Why Marcus Filly created the functional bodybuilding method
MARCUS FILLY DOES NOT he wants you to pound EMOM thruster tricks until your shoulders can barely move, and he doesn’t want you to go so hard during Murph that you’re a shaky mess when you’re finally done. Yes, the former CrossFit Games competitor knows that past fatigue is a CrossFit staple, and he understands why you think the secret to building muscle and strength is always to work harder. But the veteran coach has other ideas.
Of course, you have to push your limits in your training. But CrossFit — and, more broadly, the dogma of no-pain, no-gain fitness — has long pushed you well past exhaustion, often leaving you flying off the ground after every workout. And Filly has seen what that leads to: it can blast calories and help you build muscle in the short term, but it can lead to diminished results in the long run. This usually causes burnout. From running to bodybuilding, too much of the fitness industry pushes you to chase fatigue above all else. “Blow through all of your mental, emotional, and physical resources in your workouts and you won’t have the same capacity for your job, wife, husband, or other interests,” says Filly, a California-based trainer. You’re looking for better health, but you’re actually depriving yourself of it, he says.
The solution is what Filly calls Functional Bodybuilding, and it’s a softer, gentler version of classic HIIT that still helps you build muscle, but doesn’t leave you feeling (and fearing) every moment of every workout. It’s an eye-catching approach: Filly has nearly 860,000 followers on Instagram and her Persist workout program has around 10,000 followers. He even has an exercise, the Filly press, named after him. (You’ll learn it, too.) The protocol itself grew out of Filly’s own experience. Six years ago, he was one of the strongest in CrossFit, in part because of a three-day training regimen. Yes, three a day! Every session was exactly what you’d expect: Filly took WOD after WOD, lifting heavy and scoring plenty of reps as he sculpted six-pack abs and forged elite strength, hitting a deadlift of 550 lbs.
The approach paid off, propelling Filly to a 12th place finish at the 2016 CrossFit Games. The downside: His mind and body were destroyed. A few days after the Games, he struggled to find a reason to go to the gym. Worse, all those repetitions of power cleans, pull-ups, and burpees left him struggling with constant pain in his shoulders, hips, and “places I had never treated in the past.” “I was toast,” he says. “I went from feeling like the fittest person to the least fit person in the room.”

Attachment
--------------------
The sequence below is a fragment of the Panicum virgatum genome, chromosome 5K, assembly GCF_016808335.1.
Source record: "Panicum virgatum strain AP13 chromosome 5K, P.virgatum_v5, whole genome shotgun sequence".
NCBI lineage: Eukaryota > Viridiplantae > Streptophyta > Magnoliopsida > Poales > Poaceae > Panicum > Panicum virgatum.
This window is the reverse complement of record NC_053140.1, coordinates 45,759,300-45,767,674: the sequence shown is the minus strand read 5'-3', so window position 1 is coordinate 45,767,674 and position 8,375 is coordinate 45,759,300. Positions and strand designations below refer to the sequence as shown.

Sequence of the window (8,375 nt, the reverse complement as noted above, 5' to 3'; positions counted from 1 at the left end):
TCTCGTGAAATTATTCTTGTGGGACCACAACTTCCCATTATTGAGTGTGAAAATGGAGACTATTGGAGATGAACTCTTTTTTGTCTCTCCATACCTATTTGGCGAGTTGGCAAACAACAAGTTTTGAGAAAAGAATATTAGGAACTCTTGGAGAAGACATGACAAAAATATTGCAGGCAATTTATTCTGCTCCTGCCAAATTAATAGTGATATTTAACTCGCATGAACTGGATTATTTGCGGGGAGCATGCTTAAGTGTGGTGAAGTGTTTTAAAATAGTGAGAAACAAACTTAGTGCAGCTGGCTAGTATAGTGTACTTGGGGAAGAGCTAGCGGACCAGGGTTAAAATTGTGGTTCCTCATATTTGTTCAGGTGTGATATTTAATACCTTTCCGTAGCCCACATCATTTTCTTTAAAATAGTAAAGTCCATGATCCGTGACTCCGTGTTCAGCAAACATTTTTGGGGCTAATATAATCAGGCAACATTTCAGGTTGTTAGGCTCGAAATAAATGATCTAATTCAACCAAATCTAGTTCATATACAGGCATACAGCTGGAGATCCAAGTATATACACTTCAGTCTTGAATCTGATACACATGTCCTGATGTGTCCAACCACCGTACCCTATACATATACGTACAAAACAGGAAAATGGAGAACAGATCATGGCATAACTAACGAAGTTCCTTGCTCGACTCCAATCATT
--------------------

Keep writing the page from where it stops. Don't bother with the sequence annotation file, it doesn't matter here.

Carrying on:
Filly ended up leaving the gym altogether for two full months (an eternity for today’s restless runner or bodybuilding fiend), but his mind was never far from fitness. Finished with CrossFit, Filly, who had majored in molecular and cellular biology at UC Berkeley and started medical school before turning to the program, rethought his entire workout plan, looking for ways to build strength without exhausting your body with heavy weights and huge reps.
When he returned to the gym, he had built his own style of training, which emphasizes form during EMOM and AMRAP challenges, increases recovery time, and allows you to work with lighter weights. And the three key tenets of his style can be applied to any workout you do, CrossFit or not.
Marcus Filly’s Rules for Functional Strength Training Success
Rule 1: Technique versus tonnage (and tons of reps)
Filly knows all about the classic stereotype of the CrossFit pull-up, the athlete’s full body bobbing in the air as he rips through reps. He understands it too. “In competition,” he says, “you’re trying to do the minimum you can get away with. That means performing each rep in a way that barely crosses the bar of acceptable norm.”
Chances are you’ve done this in your own workouts as well, rushing through extra reps of bicep curls or pushups. These rushed repetitions with a fragile form invite injury.